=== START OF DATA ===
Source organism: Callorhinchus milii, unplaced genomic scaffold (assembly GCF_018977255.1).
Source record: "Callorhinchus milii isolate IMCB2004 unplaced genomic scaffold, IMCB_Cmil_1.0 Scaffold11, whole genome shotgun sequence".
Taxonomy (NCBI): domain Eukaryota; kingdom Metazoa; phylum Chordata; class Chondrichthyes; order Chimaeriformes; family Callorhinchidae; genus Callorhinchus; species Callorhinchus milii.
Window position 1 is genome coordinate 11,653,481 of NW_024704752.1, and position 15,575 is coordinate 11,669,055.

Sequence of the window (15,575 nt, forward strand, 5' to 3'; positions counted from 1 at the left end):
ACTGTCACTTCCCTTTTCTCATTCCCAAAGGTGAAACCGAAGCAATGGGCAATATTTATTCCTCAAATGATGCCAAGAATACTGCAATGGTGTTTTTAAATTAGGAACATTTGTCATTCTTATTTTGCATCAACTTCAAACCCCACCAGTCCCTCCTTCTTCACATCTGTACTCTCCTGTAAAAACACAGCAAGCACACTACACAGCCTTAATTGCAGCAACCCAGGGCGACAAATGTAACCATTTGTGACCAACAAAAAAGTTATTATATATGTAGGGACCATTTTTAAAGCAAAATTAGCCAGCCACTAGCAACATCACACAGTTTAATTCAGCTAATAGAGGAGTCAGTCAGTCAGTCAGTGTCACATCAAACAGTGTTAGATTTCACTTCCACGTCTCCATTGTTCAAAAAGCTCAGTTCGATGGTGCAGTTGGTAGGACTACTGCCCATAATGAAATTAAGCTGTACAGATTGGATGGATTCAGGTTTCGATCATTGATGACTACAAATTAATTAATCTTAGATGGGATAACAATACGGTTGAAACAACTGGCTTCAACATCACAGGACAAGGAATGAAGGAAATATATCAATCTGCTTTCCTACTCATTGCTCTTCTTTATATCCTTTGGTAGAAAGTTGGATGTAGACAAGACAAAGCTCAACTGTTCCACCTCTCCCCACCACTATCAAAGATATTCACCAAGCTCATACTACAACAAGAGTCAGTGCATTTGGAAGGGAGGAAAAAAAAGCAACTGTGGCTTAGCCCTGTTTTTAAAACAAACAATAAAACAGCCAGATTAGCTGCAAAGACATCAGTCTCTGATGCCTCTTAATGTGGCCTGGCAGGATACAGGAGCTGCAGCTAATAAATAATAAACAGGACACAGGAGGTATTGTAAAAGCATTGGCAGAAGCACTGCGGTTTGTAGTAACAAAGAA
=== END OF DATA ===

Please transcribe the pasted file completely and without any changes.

Source organism: Callorhinchus milii, unplaced genomic scaffold (assembly GCF_018977255.1).
Source record: "Callorhinchus milii isolate IMCB2004 unplaced genomic scaffold, IMCB_Cmil_1.0 Scaffold11, whole genome shotgun sequence".
Taxonomy (NCBI): domain Eukaryota; kingdom Metazoa; phylum Chordata; class Chondrichthyes; order Chimaeriformes; family Callorhinchidae; genus Callorhinchus; species Callorhinchus milii.
Window position 1 is genome coordinate 11,653,481 of NW_024704752.1, and position 15,575 is coordinate 11,669,055.

Sequence of the window (15,575 nt, forward strand, 5' to 3'; positions counted from 1 at the left end):
ACTGTCACTTCCCTTTTCTCATTCCCAAAGGTGAAACCGAAGCAATGGGCAATATTTATTCCTCAAATGATGCCAAGAATACTGCAATGGTGTTTTTAAATTAGGAACATTTGTCATTCTTATTTTGCATCAACTTCAAACCCCACCAGTCCCTCCTTCTTCACATCTGTACTCTCCTGTAAAAACACAGCAAGCACACTACACAGCCTTAATTGCAGCAACCCAGGGCGACAAATGTAACCATTTGTGACCAACAAAAAAGTTATTATATATGTAGGGACCATTTTTAAAGCAAAATTAGCCAGCCACTAGCAACATCACACAGTTTAATTCAGCTAATAGAGGAGTCAGTCAGTCAGTCAGTGTCACATCAAACAGTGTTAGATTTCACTTCCACGTCTCCATTGTTCAAAAAGCTCAGTTCGATGGTGCAGTTGGTAGGACTACTGCCCATAATGAAATTAAGCTGTACAGATTGGATGGATTCAGGTTTCGATCATTGATGACTACAAATTAATTAATCTTAGATGGGATAACAATACGGTTGAAACAACTGGCTTCAACATCACAGGACAAGGAATGAAGGAAATATATCAATCTGCTTTCCTACTCATTGCTCTTCTTTATATCCTTTGGTAGAAAGTTGGATGTAGACAAGACAAAGCTCAACTGTTCCACCTCTCCCCACCACTATCAAAGATATTCACCAAGCTCATACTACAACAAGAGTCAGTGCATTTGGAAGGGAGGAAAAAAAAGCAACTGTGGCTTAGCCCTGTTTTTAAAACAAACAATAAAACAGCCAGATTAGCTGCAAAGACATCAGTCTCTGATGCCTCTTAATGTGGCCTGGCAGGATACAGGAGCTGCAGCTAATAAATAATAAACAGGACACAGGAGGTATTGTAAAAGCATTGGCAGAAGCACTGCGGTTTGTAGTAACAAAGAA